If you are building an application for use by customers or users on a variety of other systems, where you don't know which GPU the user will run on, then you will need to decide which types of GPU and the minimum CUDA version that you will support for your users. You can specify a list of compute capabilities (cc35,cc60,cc70), or use the shorthand ccall. With -⁠ta=tesla:ccall or -⁠Mcuda=ccall, the compiler will generate code for all compute capabilities supported by PGI and the CUDA toolkit version being used.

Building on Systems with No GPU

If you build on a system with no CUDA driver and don't specify the compute capabilities or the toolkit version on the compile line, the compiler will select the older of the CUDA versions delivered by PGI, and build for ccall, which matches the previous PGI behavior. As before, you can select the toolkit version and compute capabilities on the command line, or you can use a toolkit version using the CUDA_HOME feature explained below.

Systems with Older or Newer CUDA Drivers

The PGI compilers are delivered with two CUDA toolkit versions. The PGI 18.7 compilers come with CUDA 9.1 and CUDA 9.2 toolkits. If you are building on or for a system with an older driver, then you shouldn't use either of these toolkits. You should build with the toolkit version that is no newer than the CUDA driver version that will be used. If you are building on or for a system with a newer driver, then you can use either of these toolkit versions. However, you may want to try building with a newer toolkit version, if you want to take advantage of new features in the toolkit.

PGI continues to test and support some CUDA toolkit versions that are older than the ones delivered. If you have an older 2018 PGI install that comes with, say, the CUDA 8.0 or CUDA 9.0 toolkits in the same install directory tree, those toolkits can still be used with the PGI 18.7 compilers, using the cuda8.0 or cuda9.0 options to -⁠ta=tesla: or -⁠Mcuda=.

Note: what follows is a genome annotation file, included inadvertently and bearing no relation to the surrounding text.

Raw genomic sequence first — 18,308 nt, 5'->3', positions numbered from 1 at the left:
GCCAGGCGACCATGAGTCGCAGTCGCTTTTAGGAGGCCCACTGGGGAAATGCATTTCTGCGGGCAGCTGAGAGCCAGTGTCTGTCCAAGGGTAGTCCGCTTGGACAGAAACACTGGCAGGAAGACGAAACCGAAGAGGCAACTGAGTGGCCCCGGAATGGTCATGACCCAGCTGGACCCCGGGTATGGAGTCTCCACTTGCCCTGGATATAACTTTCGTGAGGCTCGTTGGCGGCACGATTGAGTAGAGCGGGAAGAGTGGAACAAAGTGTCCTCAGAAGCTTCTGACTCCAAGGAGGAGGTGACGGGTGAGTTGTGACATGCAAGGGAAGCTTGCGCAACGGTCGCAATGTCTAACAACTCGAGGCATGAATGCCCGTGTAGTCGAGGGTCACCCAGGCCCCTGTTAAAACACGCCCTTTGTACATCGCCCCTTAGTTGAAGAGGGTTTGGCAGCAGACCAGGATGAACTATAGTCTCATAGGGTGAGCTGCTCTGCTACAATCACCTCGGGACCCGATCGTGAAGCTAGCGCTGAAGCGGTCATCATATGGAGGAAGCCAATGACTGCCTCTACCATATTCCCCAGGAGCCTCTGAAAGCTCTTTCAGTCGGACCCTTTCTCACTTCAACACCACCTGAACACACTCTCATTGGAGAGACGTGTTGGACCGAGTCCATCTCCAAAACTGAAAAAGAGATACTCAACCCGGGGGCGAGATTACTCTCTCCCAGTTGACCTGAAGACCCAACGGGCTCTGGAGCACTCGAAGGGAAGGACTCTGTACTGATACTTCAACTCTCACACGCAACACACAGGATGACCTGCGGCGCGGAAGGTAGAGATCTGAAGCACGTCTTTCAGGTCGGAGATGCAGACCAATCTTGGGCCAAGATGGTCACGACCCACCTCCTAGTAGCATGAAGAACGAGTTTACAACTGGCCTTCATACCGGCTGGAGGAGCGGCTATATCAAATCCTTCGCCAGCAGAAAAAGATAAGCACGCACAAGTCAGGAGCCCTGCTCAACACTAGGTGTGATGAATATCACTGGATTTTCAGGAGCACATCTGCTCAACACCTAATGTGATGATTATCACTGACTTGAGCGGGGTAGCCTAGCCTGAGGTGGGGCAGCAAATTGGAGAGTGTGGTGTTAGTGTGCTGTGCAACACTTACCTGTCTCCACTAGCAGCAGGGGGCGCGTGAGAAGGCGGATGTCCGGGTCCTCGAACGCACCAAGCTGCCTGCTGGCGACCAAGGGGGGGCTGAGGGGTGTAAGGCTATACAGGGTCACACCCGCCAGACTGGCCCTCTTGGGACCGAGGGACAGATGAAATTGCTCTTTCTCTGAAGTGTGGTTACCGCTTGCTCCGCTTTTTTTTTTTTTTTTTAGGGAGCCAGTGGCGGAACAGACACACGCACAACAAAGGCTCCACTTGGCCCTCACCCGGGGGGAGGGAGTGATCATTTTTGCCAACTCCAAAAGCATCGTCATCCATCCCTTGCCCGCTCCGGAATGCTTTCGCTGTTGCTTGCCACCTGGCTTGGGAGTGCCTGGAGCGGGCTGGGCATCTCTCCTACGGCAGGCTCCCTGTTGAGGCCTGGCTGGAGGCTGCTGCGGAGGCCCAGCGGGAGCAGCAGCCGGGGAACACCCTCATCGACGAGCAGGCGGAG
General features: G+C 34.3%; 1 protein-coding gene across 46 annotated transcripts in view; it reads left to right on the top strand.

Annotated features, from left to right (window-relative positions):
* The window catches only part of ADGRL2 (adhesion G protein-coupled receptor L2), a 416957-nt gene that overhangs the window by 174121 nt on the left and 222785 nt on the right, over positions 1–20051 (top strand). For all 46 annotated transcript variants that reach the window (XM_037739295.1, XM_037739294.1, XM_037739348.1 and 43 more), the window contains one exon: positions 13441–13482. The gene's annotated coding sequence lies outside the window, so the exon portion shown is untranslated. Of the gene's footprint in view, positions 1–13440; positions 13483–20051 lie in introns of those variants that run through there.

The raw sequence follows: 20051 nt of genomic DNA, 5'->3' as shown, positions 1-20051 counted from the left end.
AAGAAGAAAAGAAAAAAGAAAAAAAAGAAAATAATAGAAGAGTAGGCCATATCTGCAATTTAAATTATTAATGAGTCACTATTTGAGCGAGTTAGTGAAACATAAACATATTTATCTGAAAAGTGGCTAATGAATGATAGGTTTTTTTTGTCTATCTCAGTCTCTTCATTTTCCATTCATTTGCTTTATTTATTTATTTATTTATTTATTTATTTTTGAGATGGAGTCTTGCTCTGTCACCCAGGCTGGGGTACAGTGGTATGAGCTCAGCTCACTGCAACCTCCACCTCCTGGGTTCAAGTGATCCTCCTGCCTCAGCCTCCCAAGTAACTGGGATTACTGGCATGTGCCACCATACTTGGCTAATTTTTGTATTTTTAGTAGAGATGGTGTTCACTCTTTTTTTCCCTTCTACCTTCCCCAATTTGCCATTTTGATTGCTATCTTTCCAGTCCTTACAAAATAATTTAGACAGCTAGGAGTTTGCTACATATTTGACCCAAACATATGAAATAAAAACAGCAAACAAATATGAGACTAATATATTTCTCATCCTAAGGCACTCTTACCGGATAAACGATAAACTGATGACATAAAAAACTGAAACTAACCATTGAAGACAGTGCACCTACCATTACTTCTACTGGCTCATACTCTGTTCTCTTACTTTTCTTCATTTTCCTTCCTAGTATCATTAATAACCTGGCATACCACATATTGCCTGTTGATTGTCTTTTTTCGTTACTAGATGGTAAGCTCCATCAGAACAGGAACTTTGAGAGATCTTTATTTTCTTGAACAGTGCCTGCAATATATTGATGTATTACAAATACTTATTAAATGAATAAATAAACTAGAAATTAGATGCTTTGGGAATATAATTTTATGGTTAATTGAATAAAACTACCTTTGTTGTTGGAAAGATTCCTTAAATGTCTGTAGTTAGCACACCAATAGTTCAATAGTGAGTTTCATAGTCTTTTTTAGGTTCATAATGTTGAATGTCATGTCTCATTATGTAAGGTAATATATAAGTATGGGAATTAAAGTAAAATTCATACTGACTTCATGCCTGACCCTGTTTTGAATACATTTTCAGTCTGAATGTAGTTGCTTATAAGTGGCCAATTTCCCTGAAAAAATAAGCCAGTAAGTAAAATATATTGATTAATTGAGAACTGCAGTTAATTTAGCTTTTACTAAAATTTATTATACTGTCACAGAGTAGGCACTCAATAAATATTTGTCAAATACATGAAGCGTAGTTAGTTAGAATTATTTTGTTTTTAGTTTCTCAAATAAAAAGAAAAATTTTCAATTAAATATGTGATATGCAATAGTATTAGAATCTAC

Alternatively, if you have a CUDA toolkit that you've downloaded from the NVIDIA website and want the PGI compiler to use your CUDA toolkit directory, you can do that as well. One way is to give the install path to the CUDA toolkit on the compile line, with an setting like

    pgfortran CUDA_HOME=/usr/local/cuda/9.0 -ta=tesla …

or whatever the appropriate path is. The compiler will look in that directory for the toolkit and determine the CUDA version. You can also set the environment variable

    export CUDA_HOME=/usr/local/cuda/9.0

You may already be using CUDA_HOME for use with NVCC, in which case the PGI compilers will default to use that toolkit version as well. If you want to use a different CUDA toolkit for use with PGI, you can set the environment variable

    export PGI_CUDA_HOME=/usr/local/cuda/9.0


Note that errors can arise when you are using a CUDA toolkit that you've downloaded from the NVIDIA website. We generally make minor modifications to the toolkit to work with the compilers. If you are using a newer toolkit, you may run into incompatibilities that we have not yet addressed. Nevertheless, in most cases this works pretty well.


The GPU Autodetect feature in the PGI 18.7 release should make your most common use cases easier and decrease your compile time when using OpenACC or CUDA Fortran. As always, your feedback and suggestions are welcome.